• Diagnosis — Since CKD signs don’t typically manifest until the disease is advanced, regular screening tests are important to detect CKD in the early stages when the condition is more easily managed. A complete blood count, biochemistry profile, symmetric dimethylarginine (SDMA), and urinalysis are helpful for a CKD diagnosis that, once made, may require other tests, such as blood pressure measurement, X-rays, and abdominal ultrasound, to determine the CKD stage and better guide treatment.
  • Treatment — Each pet’s treatment is tailored based on their condition and CKD stage. Potential treatments include:
    • Dietary changes
    • Fluid therapy
    • Medications to treat hypertension, anemia, and other CKD complications

Senior pets are at increased risk for dental disease

Most pets have some degree of dental disease by the time they are 3 years of age, when the bacteria have invaded below the gumline, damaging tooth supporting structures, and leading to loose, painful teeth, tooth root abscesses, and bone deterioration. The bacteria can also enter your pet’s bloodstream, damaging organs such as the heart, kidneys, and liver. Important information about senior pet dental disease includes:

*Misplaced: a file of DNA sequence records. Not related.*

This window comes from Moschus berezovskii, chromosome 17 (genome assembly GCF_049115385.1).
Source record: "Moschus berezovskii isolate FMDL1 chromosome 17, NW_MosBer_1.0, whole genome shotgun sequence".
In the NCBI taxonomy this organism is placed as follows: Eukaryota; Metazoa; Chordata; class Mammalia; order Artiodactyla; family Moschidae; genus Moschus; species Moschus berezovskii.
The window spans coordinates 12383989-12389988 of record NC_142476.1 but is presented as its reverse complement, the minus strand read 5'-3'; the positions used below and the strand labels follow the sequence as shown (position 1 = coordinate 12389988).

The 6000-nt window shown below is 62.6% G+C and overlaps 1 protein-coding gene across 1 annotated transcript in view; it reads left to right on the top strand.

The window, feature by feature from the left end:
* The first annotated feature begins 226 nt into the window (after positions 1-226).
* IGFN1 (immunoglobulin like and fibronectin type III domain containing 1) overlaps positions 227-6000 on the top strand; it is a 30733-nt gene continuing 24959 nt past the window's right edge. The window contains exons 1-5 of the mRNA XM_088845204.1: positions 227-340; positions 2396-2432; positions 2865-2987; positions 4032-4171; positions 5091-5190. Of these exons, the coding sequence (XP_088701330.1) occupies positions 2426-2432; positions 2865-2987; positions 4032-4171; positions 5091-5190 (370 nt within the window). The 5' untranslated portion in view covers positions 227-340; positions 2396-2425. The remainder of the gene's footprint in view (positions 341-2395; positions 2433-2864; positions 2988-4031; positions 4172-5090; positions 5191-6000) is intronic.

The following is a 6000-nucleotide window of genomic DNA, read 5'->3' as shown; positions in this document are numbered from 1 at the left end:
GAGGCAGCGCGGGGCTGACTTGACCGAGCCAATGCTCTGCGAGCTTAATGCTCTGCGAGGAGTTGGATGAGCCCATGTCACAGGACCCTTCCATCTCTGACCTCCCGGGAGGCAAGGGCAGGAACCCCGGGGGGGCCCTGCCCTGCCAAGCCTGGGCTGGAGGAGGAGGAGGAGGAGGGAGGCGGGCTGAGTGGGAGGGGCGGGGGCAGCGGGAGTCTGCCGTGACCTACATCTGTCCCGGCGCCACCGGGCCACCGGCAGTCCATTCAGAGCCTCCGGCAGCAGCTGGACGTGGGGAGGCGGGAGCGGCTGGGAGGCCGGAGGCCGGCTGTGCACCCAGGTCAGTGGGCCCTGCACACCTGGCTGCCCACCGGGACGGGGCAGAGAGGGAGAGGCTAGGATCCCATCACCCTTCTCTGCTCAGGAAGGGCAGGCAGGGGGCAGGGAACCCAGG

• Cause — Bacteria are attracted to food material left in your pet’s mouth, and they develop sticky plaque on the teeth that hardens into tartar.
  • Signs — Bad breath is the most common dental disease sign in pets. Other signs include tooth discoloration, difficulty eating, swollen or bleeding gums, and facial swelling.
  • Diagnosis — While our team may detect dental disease on a regular physical examination, only evaluation under general anesthesia, including dental X-rays, can determine the dental disease’s extent. 
  • Treatment — Dental disease treatment involves a professional veterinary dental cleaning, which may require tooth extractions and/or antibiotics to address significant infection.
  • Prevention — Dental disease can be easily prevented in your pet with at-home daily toothbrushing and regular professional veterinary dental cleanings.

Senior pets are at increased risk for cognitive dysfunction

Cognitive dysfunction (CD) causes dementia in senior pets. Important information about this condition includes:

  • Cause — CD is caused by gradual and degenerative age-related changes in the brain.
  • Signs — CD signs include disorientation, interaction changes, sleep pattern changes, house-soiling, activity level changes, anxiety, and failing to respond to known commands.
  • Diagnosis — A CD diagnosis is based on clinical signs and other potential causes being ruled out.
  • Treatment — CD treatment involves dietary change to support brain health, enrichment activities, medications, and supplements.

Senior pets are at risk for numerous health issues, but regular wellness exams can help detect conditions in the early stages when they are more easily managed. Our Westerville Veterinary Clinic team recommends senior pet wellness examinations at least every six months. Contact us today to schedule your senior pet’s appointment.